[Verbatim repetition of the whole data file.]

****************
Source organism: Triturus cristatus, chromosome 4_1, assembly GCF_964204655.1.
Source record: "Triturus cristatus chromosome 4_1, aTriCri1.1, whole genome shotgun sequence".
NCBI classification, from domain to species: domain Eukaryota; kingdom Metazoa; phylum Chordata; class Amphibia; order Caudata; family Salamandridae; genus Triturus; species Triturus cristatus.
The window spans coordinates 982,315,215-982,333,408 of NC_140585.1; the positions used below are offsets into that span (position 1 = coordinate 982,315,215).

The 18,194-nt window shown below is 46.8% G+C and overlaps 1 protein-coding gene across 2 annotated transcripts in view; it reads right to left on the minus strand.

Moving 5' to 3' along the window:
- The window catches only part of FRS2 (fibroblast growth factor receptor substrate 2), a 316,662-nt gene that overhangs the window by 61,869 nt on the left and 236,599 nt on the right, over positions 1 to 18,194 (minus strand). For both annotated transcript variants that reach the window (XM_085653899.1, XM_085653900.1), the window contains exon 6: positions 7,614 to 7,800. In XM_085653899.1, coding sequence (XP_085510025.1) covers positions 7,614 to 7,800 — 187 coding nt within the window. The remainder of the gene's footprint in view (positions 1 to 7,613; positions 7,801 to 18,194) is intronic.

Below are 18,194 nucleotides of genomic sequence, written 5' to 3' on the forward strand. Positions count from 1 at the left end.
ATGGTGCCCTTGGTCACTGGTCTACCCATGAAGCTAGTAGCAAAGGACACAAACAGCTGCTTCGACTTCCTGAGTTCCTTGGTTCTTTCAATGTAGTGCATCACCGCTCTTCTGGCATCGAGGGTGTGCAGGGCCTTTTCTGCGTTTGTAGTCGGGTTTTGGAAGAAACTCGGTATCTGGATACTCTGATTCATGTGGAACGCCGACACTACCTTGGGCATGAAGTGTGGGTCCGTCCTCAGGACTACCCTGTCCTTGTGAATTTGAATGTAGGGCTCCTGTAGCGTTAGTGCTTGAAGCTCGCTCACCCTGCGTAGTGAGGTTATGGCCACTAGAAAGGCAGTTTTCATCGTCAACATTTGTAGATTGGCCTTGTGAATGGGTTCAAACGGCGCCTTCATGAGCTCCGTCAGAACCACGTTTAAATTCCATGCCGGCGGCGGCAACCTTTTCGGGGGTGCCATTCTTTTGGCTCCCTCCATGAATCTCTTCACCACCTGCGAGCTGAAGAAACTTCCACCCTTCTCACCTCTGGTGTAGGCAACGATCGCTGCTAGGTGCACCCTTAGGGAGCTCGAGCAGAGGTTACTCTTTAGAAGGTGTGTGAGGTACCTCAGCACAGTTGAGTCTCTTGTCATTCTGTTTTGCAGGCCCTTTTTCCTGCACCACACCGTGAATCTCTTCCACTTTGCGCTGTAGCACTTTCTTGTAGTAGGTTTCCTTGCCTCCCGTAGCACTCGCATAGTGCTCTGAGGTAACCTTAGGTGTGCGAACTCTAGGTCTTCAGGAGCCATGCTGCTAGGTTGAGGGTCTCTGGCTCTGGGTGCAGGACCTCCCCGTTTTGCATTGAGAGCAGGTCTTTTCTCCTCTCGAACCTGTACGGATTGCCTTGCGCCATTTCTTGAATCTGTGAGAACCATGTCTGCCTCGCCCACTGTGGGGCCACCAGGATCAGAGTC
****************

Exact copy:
Source organism: Triturus cristatus, chromosome 4_1, assembly GCF_964204655.1.
Source record: "Triturus cristatus chromosome 4_1, aTriCri1.1, whole genome shotgun sequence".
NCBI classification, from domain to species: domain Eukaryota; kingdom Metazoa; phylum Chordata; class Amphibia; order Caudata; family Salamandridae; genus Triturus; species Triturus cristatus.
The window spans coordinates 982,315,215-982,333,408 of NC_140585.1; the positions used below are offsets into that span (position 1 = coordinate 982,315,215).

The 18,194-nt window shown below is 46.8% G+C and overlaps 1 protein-coding gene across 2 annotated transcripts in view; it reads right to left on the minus strand.

Moving 5' to 3' along the window:
- The window catches only part of FRS2 (fibroblast growth factor receptor substrate 2), a 316,662-nt gene that overhangs the window by 61,869 nt on the left and 236,599 nt on the right, over positions 1 to 18,194 (minus strand). For both annotated transcript variants that reach the window (XM_085653899.1, XM_085653900.1), the window contains exon 6: positions 7,614 to 7,800. In XM_085653899.1, coding sequence (XP_085510025.1) covers positions 7,614 to 7,800 — 187 coding nt within the window. The remainder of the gene's footprint in view (positions 1 to 7,613; positions 7,801 to 18,194) is intronic.

Below are 18,194 nucleotides of genomic sequence, written 5' to 3' on the forward strand. Positions count from 1 at the left end.
ATGGTGCCCTTGGTCACTGGTCTACCCATGAAGCTAGTAGCAAAGGACACAAACAGCTGCTTCGACTTCCTGAGTTCCTTGGTTCTTTCAATGTAGTGCATCACCGCTCTTCTGGCATCGAGGGTGTGCAGGGCCTTTTCTGCGTTTGTAGTCGGGTTTTGGAAGAAACTCGGTATCTGGATACTCTGATTCATGTGGAACGCCGACACTACCTTGGGCATGAAGTGTGGGTCCGTCCTCAGGACTACCCTGTCCTTGTGAATTTGAATGTAGGGCTCCTGTAGCGTTAGTGCTTGAAGCTCGCTCACCCTGCGTAGTGAGGTTATGGCCACTAGAAAGGCAGTTTTCATCGTCAACATTTGTAGATTGGCCTTGTGAATGGGTTCAAACGGCGCCTTCATGAGCTCCGTCAGAACCACGTTTAAATTCCATGCCGGCGGCGGCAACCTTTTCGGGGGTGCCATTCTTTTGGCTCCCTCCATGAATCTCTTCACCACCTGCGAGCTGAAGAAACTTCCACCCTTCTCACCTCTGGTGTAGGCAACGATCGCTGCTAGGTGCACCCTTAGGGAGCTCGAGCAGAGGTTACTCTTTAGAAGGTGTGTGAGGTACCTCAGCACAGTTGAGTCTCTTGTCATTCTGTTTTGCAGGCCCTTTTTCCTGCACCACACCGTGAATCTCTTCCACTTTGCGCTGTAGCACTTTCTTGTAGTAGGTTTCCTTGCCTCCCGTAGCACTCGCATAGTGCTCTGAGGTAACCTTAGGTGTGCGAACTCTAGGTCTTCAGGAGCCATGCTGCTAGGTTGAGGGTCTCTGGCTCTGGGTGCAGGACCTCCCCGTTTTGCATTGAGAGCAGGTCTTTTCTCCTCTCGAACCTGTACGGATTGCCTTGCGCCATTTCTTGAATCTGTGAGAACCATGTCTGCCTCGCCCACTGTGGGGCCACCAGGATCAGAGTC